India ended Day 1 in the Davis Cup World Group play-off against Brazil down 0-2 after Rohan Bopanna and Somdev Devvarman lost the opening singles, at the Nungambakkam stadium in Chennai, on Friday.
Unheralded Ricardo Mello ensured Brazil a comfortable lead going into the second day of the match with a come-from-behind 4-6, 6-2, 6-7, 6-2, 6-4 win over against Somdev Devvarman, after world No 27 Thomaz Bellucci had bested Bopanna 6-7, 7-6, 7-5, 4-6, 10-8 to put Brazil ahead.
Somdev had everything going for him: self-declared 'good form', a vociferous crowd cheering every point he won and a purpose to boot, considering Bopanna's defeat had put India on the backfoot.
Yet, the 25-year-old lost.
While Bopanna's was clearly a performance above his potential, Somdev's effort clearly outlined the fact that there is more hype to his game than substance.
Bluntly put, Somdev was guilty of over-confidence. He underestimated his opponent and paid the price.
True, Mello wasn't an intimidating opponent, but he was certainly not worth underestimating.
His ranking (75) was better than Somdev's 113, he was certainly more experienced than the Indian and he is more prominent on the circuit than.
After struggling early on, he used his head to come up with a back-up plan which caught Somdev on the wrong foot.
"I just tried to fight and play more with my forehand. And it worked," said Mello, of the plan that helped him score the come-from-behind win.
"As the match progressed I felt I could attack his second serve and thereby dominate the points," he added.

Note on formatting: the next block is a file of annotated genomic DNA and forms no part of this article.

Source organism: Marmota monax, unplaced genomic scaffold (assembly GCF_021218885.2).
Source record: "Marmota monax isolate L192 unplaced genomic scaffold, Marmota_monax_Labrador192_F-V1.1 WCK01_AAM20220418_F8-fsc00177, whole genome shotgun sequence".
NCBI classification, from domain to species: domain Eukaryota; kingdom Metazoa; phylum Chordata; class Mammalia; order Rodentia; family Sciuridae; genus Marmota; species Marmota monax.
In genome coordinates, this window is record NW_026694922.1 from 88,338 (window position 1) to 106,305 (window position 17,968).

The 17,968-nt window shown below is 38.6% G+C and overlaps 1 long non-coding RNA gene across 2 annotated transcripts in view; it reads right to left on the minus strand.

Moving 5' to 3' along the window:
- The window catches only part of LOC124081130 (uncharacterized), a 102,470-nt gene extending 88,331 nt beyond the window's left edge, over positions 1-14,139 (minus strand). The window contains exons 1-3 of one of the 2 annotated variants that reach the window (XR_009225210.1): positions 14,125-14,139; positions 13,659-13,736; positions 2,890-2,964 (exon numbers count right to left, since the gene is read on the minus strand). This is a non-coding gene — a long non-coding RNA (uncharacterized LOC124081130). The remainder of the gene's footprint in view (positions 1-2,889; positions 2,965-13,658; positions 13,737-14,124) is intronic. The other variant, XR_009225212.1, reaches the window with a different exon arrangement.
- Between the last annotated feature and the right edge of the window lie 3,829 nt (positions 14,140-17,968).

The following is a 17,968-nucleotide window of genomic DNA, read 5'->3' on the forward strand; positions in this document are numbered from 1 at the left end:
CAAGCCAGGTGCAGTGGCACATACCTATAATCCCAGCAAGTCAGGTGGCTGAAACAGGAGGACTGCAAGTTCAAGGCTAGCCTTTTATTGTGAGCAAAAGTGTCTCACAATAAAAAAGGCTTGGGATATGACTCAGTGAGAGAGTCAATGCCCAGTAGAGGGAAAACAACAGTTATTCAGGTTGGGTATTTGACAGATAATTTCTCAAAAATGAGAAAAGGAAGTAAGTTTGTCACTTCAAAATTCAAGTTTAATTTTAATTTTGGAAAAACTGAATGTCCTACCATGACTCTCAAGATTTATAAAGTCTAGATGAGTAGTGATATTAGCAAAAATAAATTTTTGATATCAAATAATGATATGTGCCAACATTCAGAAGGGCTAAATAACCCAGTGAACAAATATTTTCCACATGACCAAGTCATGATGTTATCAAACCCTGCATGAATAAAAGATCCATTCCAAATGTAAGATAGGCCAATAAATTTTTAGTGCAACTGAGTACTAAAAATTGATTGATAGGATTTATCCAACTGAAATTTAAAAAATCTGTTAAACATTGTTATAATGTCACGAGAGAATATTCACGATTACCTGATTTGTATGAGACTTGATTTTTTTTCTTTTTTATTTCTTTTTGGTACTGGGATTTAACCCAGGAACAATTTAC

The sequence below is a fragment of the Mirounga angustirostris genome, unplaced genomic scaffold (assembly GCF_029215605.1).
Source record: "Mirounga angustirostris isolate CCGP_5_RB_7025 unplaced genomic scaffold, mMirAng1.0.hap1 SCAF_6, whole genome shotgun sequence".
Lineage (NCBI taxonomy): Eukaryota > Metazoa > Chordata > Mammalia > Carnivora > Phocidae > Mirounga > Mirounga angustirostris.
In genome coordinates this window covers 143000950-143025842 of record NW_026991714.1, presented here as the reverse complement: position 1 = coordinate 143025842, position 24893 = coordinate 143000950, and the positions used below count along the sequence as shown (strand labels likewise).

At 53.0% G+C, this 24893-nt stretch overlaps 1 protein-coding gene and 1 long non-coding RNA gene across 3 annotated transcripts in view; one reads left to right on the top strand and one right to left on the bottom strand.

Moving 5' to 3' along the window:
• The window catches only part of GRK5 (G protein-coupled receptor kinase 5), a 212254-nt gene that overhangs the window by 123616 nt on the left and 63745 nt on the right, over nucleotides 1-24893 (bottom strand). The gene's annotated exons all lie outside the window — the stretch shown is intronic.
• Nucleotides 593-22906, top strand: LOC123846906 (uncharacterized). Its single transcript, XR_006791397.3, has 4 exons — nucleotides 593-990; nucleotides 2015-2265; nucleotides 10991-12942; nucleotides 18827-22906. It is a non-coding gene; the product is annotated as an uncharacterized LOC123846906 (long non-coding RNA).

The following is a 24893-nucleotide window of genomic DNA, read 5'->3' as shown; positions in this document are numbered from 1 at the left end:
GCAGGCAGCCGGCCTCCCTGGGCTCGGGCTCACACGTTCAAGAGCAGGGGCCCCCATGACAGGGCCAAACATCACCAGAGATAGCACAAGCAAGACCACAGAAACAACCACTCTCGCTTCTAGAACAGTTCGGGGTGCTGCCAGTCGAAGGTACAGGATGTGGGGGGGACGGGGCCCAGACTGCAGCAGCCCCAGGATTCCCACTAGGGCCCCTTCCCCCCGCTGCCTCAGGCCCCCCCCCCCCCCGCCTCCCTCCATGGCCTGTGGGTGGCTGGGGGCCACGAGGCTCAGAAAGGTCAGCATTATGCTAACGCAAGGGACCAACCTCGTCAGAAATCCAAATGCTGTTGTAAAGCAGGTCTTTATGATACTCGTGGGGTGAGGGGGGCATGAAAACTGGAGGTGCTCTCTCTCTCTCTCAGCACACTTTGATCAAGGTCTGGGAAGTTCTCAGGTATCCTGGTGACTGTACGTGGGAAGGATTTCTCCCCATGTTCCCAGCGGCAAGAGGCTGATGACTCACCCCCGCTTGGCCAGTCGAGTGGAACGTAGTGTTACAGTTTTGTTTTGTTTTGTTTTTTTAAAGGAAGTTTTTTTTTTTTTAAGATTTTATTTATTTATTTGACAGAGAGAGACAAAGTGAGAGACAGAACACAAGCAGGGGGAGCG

The match was akin to the opening encounter: more than four hours long and littered with errors.
Somdev raced to a 3-0 lead in the opening set, breaking Mello twice, but had trouble wrapping up the set.
The Brazilian got a break back before the Indian managed to close out the set 6-4.
Mello, however, carried the momentum into the second set, racing through 6-2.
The third set was the most competitive, with both the players matching each other stroke for stroke.
Somdev raced into an early lead, had a chance to serve out the set (at 5-4), but lost his serve and ensured it went into a tie-breaker.
To his credit, though, the 25-year-old Indian dominated the tie-break, winning it 7-3, to take a two-sets-to-one lead.
The Brazilian upped the ante in the fourth and came up with an aggressive response, something that took Somdev by surprise.
And before he could realise, Mello had pocketed the set 6-2, breaking twice in the process.
The proceedings in the fifth set went on serve till the seventh game, when Mello drew first blood, breaking Somdev.
The Indian retaliated with a break of his own, but the break, instead of pushing the Brazilian back, inspired him to step up the pedal.
Somdev was broken again in the ninth game and Mello ensured the number of successive service breaks in the fifth set remained at three by holding serve, thereby ensuring himself an encouraging win and Brazil the upper hand going into day two.